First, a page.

I feel similarly disoriented when, on a warm spring or early summer day the temperature rises to an uncomfortable level along with an increase in humidity. Why are we so surprised when the changing seasons bring the weather we should be expecting? The funny thing is that when we complain about it, as if there is somebody to blame, we act as if someone somewhere has made a mistake. We live and die by the calendar, yet are always shocked when it does what it told us months in advance it was going to do.
Another circle that interests me is the circle of female family members. I have always been amazed by it, but have never felt it in my own life but for fleeting moments. The fact that whole generations of women can cleave to each other and feel a sisterhood among them is an amazing thing that I envy. I've always wanted it. I've needed it my whole life and I have indeed been there, I have experienced existing in this circle, but the members have been like sandpaper or thorny bushes to each other. "Come close, but don't get too close." "This is our circle, but don't get too comfortable here, we won't tolerate such signs of weakness." I have seen other circles of women from the outside and have never failed to be envious while wondering what it is that keeps them bonded and easily existing within their circle.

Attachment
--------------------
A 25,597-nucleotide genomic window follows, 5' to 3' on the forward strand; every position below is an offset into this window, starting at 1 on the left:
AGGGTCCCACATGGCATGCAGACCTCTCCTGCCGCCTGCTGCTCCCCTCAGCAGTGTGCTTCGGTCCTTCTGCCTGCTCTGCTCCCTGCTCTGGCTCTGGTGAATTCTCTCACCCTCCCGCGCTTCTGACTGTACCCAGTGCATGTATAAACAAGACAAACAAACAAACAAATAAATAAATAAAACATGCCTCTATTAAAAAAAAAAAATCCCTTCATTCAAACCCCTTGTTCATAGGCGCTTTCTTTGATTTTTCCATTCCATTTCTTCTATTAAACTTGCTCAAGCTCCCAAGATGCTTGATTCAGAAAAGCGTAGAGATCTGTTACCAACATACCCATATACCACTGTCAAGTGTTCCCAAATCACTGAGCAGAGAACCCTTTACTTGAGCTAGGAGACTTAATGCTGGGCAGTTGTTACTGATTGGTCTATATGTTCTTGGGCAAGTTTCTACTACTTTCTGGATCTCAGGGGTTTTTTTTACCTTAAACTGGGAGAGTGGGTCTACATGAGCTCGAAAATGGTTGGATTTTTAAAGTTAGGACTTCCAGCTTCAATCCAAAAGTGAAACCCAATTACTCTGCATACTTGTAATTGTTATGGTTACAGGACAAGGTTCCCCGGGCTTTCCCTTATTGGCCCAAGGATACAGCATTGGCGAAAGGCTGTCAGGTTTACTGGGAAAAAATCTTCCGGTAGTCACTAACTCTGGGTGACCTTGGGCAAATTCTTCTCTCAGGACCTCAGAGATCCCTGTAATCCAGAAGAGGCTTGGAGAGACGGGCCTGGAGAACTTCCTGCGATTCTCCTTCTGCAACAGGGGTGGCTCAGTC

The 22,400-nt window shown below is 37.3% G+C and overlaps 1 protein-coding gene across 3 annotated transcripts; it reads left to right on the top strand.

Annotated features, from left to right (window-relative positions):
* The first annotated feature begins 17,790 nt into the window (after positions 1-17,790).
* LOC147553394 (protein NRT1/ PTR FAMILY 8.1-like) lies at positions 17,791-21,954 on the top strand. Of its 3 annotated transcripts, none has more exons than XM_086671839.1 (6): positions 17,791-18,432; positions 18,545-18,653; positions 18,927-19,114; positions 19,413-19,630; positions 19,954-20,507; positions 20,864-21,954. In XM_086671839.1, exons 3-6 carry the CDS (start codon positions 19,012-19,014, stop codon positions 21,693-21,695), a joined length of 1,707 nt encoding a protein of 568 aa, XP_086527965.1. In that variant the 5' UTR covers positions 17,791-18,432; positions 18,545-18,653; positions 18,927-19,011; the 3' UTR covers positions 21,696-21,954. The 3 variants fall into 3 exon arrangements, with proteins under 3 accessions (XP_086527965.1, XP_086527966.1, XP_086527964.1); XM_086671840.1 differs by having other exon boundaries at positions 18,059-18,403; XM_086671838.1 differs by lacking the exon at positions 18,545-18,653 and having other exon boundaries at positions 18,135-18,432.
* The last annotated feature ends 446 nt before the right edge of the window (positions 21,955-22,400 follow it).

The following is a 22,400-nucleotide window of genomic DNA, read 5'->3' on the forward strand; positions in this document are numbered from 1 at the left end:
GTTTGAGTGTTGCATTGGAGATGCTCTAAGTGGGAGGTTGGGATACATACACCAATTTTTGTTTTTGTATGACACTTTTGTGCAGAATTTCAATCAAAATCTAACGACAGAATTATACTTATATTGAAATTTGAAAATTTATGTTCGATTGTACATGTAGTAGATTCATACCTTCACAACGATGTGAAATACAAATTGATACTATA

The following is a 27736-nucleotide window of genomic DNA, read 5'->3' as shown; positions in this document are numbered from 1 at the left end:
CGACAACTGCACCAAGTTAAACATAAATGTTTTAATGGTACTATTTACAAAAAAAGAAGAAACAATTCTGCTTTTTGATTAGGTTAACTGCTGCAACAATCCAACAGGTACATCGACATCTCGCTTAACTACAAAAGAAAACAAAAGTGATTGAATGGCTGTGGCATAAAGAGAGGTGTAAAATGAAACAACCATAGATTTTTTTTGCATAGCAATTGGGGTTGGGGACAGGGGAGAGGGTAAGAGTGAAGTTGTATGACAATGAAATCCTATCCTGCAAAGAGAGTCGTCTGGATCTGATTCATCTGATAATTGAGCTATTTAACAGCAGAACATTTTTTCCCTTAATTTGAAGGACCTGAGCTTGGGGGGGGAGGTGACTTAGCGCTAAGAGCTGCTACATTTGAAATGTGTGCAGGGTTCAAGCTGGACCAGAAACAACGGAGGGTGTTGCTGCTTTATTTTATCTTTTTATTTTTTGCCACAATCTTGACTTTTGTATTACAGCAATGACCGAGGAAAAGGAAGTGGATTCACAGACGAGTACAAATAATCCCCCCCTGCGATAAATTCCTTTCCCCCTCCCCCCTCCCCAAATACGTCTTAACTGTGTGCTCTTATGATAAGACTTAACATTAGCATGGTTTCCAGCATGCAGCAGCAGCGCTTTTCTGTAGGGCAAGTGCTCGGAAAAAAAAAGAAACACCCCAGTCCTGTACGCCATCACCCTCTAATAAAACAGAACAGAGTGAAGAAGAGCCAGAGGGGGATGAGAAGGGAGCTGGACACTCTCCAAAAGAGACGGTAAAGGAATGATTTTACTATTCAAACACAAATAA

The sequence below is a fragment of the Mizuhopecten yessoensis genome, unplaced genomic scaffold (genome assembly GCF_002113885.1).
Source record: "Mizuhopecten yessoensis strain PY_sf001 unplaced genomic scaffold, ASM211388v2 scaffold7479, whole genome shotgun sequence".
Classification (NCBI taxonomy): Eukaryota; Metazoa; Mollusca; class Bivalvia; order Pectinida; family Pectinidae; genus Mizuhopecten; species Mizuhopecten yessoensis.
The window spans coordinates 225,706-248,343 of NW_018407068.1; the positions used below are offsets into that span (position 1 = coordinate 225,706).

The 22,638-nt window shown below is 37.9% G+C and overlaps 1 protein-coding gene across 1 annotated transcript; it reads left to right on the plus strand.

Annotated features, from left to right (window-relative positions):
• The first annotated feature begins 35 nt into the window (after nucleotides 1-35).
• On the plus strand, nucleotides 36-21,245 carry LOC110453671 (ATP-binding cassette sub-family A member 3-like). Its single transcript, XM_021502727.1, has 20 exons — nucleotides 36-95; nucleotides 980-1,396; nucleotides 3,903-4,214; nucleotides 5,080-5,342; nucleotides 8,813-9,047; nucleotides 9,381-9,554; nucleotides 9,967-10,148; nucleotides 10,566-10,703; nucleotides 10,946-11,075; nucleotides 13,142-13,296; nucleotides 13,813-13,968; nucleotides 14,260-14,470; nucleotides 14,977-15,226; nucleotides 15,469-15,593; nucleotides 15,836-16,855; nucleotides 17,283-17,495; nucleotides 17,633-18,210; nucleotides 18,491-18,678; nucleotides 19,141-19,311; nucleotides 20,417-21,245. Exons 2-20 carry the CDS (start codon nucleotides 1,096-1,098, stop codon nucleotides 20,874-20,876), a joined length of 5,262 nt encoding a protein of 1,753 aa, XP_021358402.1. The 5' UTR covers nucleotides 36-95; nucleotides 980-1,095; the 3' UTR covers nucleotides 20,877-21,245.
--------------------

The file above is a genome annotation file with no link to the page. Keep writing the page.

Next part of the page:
Only a few days ago, however, I found myself inside this circle, one that was formed by women I barely know. It wasn't my mother and sister and other female family members that made up the ring and it has haunted me ever since for that reason. I found myself within a literal circle of women. We were giving and taking, sharing, laughing, RELATING in a way I've never experienced. It was silly and fun, a meeting of moms who homeschool their children. Of course we had things in common, but after I left I realized why it seemed so out of the ordinary and almost magical. For a little while we were each others' mothers and sisters, treating each other the way we would like to be treated in a circle made up of those members. It may not ever be an experience such as this again, our meetings. In fact, I've never known a group of women to get along together for more than a few months, but that doesn't mean it can't happen. For the first time in my life I'm believing that it is possible. But really, I don't mind if it never goes off so beautifully again. The fact that the carefree evening left such a similar impression on all of us says something about the cycles and circles of life. I can't help thinking that that night of sharing and giggling was something all of us craved more than we could have begun to express and it amazes me that we all could have needed it at the same time. There is an unseen hand in everything, one that touches the leaves of summer with an imaginary paintbrush and one that warms hearts that are brought together. For me, there is no denying it.